Here are three examples of strategies designed to pursue an objective while allowing users to choose opportunities. They are taken from three very different contexts…one taken from a leader whose vision included world domination, one from business, and one from a road trip.
Genghis Khan was history’s greatest conqueror controlling an area the size of Africa spanning from the Pacific Ocean to the Danube. His conquests may have caused the deaths of 40 million people, and his impact is still visible in the faces of Central Asians. His victory in the city of Bukhara in 1220, a jewel of the Khwarezmid Empire, was so complete the neighboring city of Samarkand surrendered despite being better defended.
Genghis Khan was born into a culture defined by wars of revenge and conquest. His skill as a fighter and general fueled his rise, and he knew there would be many future opportunities to build not only his legend, but the Mongol Empire. His strategic goal was to win every battle and reap the rewards of every conquest. Many writers add “at any cost” to this aim, but his approach contained more nuance than you might expect from the leader of the Mongol hoards. He was willing to inflict any cost on the enemy, but he aimed to win every confrontation without the loss of a single Mongol warrior…an unachievable aspiration.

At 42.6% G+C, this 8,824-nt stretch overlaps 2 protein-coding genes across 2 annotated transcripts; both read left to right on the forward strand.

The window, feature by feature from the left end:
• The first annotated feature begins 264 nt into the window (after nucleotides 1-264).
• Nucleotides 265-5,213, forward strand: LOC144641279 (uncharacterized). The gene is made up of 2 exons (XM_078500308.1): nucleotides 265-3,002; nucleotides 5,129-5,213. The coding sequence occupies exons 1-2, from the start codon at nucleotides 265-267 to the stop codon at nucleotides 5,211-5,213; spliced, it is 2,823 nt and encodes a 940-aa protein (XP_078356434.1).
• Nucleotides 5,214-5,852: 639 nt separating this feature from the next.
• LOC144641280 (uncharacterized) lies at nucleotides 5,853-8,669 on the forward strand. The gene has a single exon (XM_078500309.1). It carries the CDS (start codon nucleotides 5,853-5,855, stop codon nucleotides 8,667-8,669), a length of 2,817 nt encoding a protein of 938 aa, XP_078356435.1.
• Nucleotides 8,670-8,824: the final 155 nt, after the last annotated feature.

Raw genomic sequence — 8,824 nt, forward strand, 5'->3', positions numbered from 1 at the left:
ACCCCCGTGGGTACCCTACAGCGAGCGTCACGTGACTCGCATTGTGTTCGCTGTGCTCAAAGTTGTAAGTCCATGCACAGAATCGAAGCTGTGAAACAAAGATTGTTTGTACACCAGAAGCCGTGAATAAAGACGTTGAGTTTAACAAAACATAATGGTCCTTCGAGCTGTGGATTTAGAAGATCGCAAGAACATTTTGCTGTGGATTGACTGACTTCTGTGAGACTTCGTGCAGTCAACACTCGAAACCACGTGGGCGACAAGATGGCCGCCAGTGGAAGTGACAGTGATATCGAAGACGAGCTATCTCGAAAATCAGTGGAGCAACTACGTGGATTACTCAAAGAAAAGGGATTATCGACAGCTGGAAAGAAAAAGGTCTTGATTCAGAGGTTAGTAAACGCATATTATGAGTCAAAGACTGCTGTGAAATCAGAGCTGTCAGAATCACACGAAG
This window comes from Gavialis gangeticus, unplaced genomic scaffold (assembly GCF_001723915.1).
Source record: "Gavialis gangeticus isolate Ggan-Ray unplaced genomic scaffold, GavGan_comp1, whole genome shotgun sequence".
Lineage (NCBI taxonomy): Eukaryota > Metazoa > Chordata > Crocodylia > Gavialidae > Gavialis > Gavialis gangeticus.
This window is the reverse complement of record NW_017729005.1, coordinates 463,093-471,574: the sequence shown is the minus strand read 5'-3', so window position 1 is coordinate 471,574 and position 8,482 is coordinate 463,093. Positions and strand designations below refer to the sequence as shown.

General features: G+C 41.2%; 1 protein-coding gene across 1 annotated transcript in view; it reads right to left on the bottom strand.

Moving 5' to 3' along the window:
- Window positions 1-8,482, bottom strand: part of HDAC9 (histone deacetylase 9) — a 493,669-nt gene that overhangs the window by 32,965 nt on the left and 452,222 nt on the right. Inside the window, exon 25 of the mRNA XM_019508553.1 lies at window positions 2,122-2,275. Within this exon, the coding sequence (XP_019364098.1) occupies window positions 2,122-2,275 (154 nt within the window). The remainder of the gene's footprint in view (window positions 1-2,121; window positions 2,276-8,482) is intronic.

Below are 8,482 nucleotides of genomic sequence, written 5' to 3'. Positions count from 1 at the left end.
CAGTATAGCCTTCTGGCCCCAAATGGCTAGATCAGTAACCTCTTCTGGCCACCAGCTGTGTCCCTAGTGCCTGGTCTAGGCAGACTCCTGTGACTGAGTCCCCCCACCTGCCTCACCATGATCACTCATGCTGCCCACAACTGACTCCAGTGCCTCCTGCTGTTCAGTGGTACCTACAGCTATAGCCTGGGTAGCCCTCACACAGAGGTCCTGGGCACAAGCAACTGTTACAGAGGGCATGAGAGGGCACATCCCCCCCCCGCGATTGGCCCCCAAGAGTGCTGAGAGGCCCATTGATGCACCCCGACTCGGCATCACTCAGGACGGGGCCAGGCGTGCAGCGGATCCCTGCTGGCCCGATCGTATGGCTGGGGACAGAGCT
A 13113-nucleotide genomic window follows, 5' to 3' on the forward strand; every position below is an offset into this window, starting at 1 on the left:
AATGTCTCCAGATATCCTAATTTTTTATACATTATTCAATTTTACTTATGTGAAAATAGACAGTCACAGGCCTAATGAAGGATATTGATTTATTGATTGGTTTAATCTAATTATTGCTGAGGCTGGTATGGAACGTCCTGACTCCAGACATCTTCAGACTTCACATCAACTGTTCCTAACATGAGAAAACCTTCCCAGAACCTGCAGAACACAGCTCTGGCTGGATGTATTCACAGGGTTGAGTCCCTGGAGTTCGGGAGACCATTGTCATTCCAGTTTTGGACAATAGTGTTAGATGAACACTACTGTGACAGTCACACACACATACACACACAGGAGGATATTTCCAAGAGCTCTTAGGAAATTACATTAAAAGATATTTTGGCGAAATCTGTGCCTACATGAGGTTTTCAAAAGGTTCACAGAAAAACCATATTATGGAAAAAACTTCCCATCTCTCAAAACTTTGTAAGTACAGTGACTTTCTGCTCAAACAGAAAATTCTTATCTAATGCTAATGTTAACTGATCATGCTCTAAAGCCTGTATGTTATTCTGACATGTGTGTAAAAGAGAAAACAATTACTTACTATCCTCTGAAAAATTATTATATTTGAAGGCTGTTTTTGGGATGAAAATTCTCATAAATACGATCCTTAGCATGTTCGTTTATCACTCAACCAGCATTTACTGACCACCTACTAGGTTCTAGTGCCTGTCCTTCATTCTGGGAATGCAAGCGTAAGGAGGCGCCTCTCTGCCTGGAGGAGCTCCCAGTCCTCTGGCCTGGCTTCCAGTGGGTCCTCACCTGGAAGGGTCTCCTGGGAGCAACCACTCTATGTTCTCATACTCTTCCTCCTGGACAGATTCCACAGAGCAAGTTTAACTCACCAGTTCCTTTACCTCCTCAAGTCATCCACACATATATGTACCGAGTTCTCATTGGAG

Despite the size of his armies, he was often outnumbered, always playing an away game, and often facing enemies entrenched inside fortress walls. How could a band of illiterate, nomadic hunters erase the most powerful empires in the world? Genghis Khan adopted a theory of success that prioritized producing overwhelming fear in his enemies. He understood the most effective way to instill fear is through surprise, so he developed capabilities allowing his armies to appear in unexpected places with unexpected instruments of war.